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Jump to the beat of the animal feet
2015

installation, solo exhibition, Lumen Travo Gallery

The installation consists of six large circular textile applications, one central large wall piece, a number of small objects, such as seeds strung on wire and drawings.
Circles: 1.20 m in diameter, wall piece 6.43 x 3.00 m


 

365 BIRDS
2019 - 2020

project and installation, solo exhibition, Lumen Travo Gallery

365 drawings, 365 cartons, 365 branches
size each drawing: H 30,5 x W 23 CM, length each branch about 10 to 17 CM
size walls total installation variable
(total walls installation at Lumen Travo Gallery: 81 m2)

From the first of January 2019, throughout the whole year (which is one third of a sparrow’s life), Mariëlle Videler made a drawing of a bird every day. Not by looking at a bird, or by thinking of a bird, by drawing she slowly senses the bird. Mariëlle Videler scans his feathers, his beak takes shape and discovers what his physique and character are. The drawings are made with very fine pencil. Little by little, she builds up the plumage, creating different patterns, like garments made of hand-woven textile, with a pleated collar and scalloped edges.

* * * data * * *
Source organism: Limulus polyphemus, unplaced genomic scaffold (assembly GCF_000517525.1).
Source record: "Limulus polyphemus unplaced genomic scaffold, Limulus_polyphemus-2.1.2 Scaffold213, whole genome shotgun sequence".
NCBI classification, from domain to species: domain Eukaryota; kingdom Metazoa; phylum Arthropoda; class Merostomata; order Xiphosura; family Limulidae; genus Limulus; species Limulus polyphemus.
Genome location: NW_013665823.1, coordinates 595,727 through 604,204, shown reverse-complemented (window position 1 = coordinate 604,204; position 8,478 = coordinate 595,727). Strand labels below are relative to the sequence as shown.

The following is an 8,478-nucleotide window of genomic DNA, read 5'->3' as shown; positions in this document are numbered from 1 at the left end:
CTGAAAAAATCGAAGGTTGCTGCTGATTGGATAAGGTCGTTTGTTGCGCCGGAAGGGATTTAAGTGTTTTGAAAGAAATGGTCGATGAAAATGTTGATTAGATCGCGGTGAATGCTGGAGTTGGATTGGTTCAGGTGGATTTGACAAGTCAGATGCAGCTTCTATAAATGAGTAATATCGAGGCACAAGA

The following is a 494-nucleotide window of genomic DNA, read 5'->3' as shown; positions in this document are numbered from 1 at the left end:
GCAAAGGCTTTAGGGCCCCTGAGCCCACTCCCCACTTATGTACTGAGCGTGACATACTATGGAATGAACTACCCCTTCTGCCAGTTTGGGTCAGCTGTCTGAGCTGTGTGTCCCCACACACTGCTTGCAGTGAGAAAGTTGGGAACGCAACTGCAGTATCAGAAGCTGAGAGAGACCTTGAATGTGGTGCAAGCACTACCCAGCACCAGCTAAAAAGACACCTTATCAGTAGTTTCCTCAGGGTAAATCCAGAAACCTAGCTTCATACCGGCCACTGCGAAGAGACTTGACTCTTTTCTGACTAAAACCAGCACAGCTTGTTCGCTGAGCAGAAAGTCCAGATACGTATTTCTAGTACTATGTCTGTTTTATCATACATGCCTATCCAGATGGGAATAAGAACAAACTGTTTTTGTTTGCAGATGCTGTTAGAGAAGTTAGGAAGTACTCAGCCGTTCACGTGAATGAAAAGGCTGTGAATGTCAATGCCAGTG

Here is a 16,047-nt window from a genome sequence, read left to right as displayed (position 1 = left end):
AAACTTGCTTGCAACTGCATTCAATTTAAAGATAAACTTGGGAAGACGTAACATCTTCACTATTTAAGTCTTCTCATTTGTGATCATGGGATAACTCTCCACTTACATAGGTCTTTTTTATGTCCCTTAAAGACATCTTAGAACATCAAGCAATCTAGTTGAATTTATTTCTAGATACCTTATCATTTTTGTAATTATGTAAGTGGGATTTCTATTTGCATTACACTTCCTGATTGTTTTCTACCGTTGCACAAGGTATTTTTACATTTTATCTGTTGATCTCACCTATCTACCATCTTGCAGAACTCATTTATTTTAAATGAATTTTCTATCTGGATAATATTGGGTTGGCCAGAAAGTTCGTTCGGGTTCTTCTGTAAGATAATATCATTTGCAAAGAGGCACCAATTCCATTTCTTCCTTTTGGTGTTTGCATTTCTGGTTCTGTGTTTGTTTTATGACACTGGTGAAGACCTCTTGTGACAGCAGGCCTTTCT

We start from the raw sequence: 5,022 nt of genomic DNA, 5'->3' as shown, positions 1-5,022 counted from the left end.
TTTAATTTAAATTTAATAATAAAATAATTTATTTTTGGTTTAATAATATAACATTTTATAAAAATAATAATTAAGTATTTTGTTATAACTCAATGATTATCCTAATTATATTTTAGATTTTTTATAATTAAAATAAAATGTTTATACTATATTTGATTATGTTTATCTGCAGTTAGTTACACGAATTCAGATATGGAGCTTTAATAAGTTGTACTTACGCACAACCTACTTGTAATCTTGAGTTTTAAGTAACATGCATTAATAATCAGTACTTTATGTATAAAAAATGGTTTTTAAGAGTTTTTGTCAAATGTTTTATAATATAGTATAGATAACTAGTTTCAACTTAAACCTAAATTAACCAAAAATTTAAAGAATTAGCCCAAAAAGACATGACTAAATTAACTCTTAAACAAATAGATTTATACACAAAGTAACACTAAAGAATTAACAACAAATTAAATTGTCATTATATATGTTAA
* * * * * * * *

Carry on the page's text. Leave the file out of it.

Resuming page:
For the project 365 BIRDS Mariëlle Videler found inspiration in the drawings of Jan Velten. He drew the animals he observed around 1700 in the courtyard of Jan Blauw’s inn in Amsterdam. The exotic animal collection, also referred to as the birdhouse, was a big attraction in the city. The animals were shipped to the Netherlands by trade travelers of the VOC. For example, Velten saw for the first time a majestic king vulture in the birdhouse.

Velten's drawings stand in contrast to the enormous abundance of available images of exotic animals in our current culture. We can also, whenever we want, view wild animals in the zoos scattered around the world, but these animals are often the last living specimens of their kind. In San Diego, for example, lives in captivity, born in a breeding program, the Hawaiian crow Kinohi. He was raised by his caretakers who fed him with hand puppets in the shape of a crow. Elizabeth Kolbert writes about him in her book: ‘He lives in his own world ... He once fell in love with a spoonbill.’ As a reaction to the contrast of these two worlds Marëlle Videler envisaged the idea of connecting with a bird every day for a year and making a drawing.